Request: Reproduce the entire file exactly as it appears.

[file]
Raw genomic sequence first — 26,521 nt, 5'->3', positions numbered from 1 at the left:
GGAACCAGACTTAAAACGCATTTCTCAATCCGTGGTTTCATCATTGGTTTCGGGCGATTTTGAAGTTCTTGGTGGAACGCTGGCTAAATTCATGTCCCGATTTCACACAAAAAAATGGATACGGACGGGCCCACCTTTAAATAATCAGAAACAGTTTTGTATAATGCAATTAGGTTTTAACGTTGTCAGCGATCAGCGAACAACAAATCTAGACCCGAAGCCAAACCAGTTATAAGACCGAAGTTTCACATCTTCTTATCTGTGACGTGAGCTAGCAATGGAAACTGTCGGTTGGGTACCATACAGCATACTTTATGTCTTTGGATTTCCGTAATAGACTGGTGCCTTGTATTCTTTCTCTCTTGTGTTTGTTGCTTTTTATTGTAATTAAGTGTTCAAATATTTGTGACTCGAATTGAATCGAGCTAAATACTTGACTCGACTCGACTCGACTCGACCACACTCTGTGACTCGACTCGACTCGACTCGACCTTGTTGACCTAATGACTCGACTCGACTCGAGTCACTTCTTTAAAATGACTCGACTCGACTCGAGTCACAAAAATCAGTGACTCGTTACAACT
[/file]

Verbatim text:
Raw genomic sequence first — 26,521 nt, 5'->3', positions numbered from 1 at the left:
GGAACCAGACTTAAAACGCATTTCTCAATCCGTGGTTTCATCATTGGTTTCGGGCGATTTTGAAGTTCTTGGTGGAACGCTGGCTAAATTCATGTCCCGATTTCACACAAAAAAATGGATACGGACGGGCCCACCTTTAAATAATCAGAAACAGTTTTGTATAATGCAATTAGGTTTTAACGTTGTCAGCGATCAGCGAACAACAAATCTAGACCCGAAGCCAAACCAGTTATAAGACCGAAGTTTCACATCTTCTTATCTGTGACGTGAGCTAGCAATGGAAACTGTCGGTTGGGTACCATACAGCATACTTTATGTCTTTGGATTTCCGTAATAGACTGGTGCCTTGTATTCTTTCTCTCTTGTGTTTGTTGCTTTTTATTGTAATTAAGTGTTCAAATATTTGTGACTCGAATTGAATCGAGCTAAATACTTGACTCGACTCGACTCGACTCGACCACACTCTGTGACTCGACTCGACTCGACTCGACCTTGTTGACCTAATGACTCGACTCGACTCGAGTCACTTCTTTAAAATGACTCGACTCGACTCGAGTCACAAAAATCAGTGACTCGTTACAACT